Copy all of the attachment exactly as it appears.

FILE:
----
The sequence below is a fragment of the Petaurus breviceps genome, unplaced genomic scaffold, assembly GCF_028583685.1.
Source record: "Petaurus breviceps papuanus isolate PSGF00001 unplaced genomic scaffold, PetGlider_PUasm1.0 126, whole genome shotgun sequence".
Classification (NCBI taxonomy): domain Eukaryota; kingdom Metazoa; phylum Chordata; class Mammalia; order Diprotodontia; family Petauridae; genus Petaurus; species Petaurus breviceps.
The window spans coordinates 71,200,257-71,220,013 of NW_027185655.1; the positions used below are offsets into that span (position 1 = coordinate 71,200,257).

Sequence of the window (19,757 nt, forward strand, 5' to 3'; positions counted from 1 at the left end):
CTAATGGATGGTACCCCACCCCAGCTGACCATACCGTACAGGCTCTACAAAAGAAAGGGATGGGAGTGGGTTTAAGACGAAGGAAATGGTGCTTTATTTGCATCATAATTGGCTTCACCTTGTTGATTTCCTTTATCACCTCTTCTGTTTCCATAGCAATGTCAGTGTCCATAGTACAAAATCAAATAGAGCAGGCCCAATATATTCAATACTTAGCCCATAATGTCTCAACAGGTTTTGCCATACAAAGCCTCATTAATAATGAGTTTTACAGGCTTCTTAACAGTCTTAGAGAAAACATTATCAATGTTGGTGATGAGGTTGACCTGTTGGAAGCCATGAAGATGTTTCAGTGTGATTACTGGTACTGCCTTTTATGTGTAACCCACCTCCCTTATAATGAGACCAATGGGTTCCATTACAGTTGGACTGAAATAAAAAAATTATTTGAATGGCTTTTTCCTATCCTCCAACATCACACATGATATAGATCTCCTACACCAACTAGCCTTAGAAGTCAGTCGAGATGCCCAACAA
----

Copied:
The sequence below is a fragment of the Petaurus breviceps genome, unplaced genomic scaffold, assembly GCF_028583685.1.
Source record: "Petaurus breviceps papuanus isolate PSGF00001 unplaced genomic scaffold, PetGlider_PUasm1.0 126, whole genome shotgun sequence".
Classification (NCBI taxonomy): domain Eukaryota; kingdom Metazoa; phylum Chordata; class Mammalia; order Diprotodontia; family Petauridae; genus Petaurus; species Petaurus breviceps.
The window spans coordinates 71,200,257-71,220,013 of NW_027185655.1; the positions used below are offsets into that span (position 1 = coordinate 71,200,257).

Sequence of the window (19,757 nt, forward strand, 5' to 3'; positions counted from 1 at the left end):
CTAATGGATGGTACCCCACCCCAGCTGACCATACCGTACAGGCTCTACAAAAGAAAGGGATGGGAGTGGGTTTAAGACGAAGGAAATGGTGCTTTATTTGCATCATAATTGGCTTCACCTTGTTGATTTCCTTTATCACCTCTTCTGTTTCCATAGCAATGTCAGTGTCCATAGTACAAAATCAAATAGAGCAGGCCCAATATATTCAATACTTAGCCCATAATGTCTCAACAGGTTTTGCCATACAAAGCCTCATTAATAATGAGTTTTACAGGCTTCTTAACAGTCTTAGAGAAAACATTATCAATGTTGGTGATGAGGTTGACCTGTTGGAAGCCATGAAGATGTTTCAGTGTGATTACTGGTACTGCCTTTTATGTGTAACCCACCTCCCTTATAATGAGACCAATGGGTTCCATTACAGTTGGACTGAAATAAAAAAATTATTTGAATGGCTTTTTCCTATCCTCCAACATCACACATGATATAGATCTCCTACACCAACTAGCCTTAGAAGTCAGTCGAGATGCCCAACAA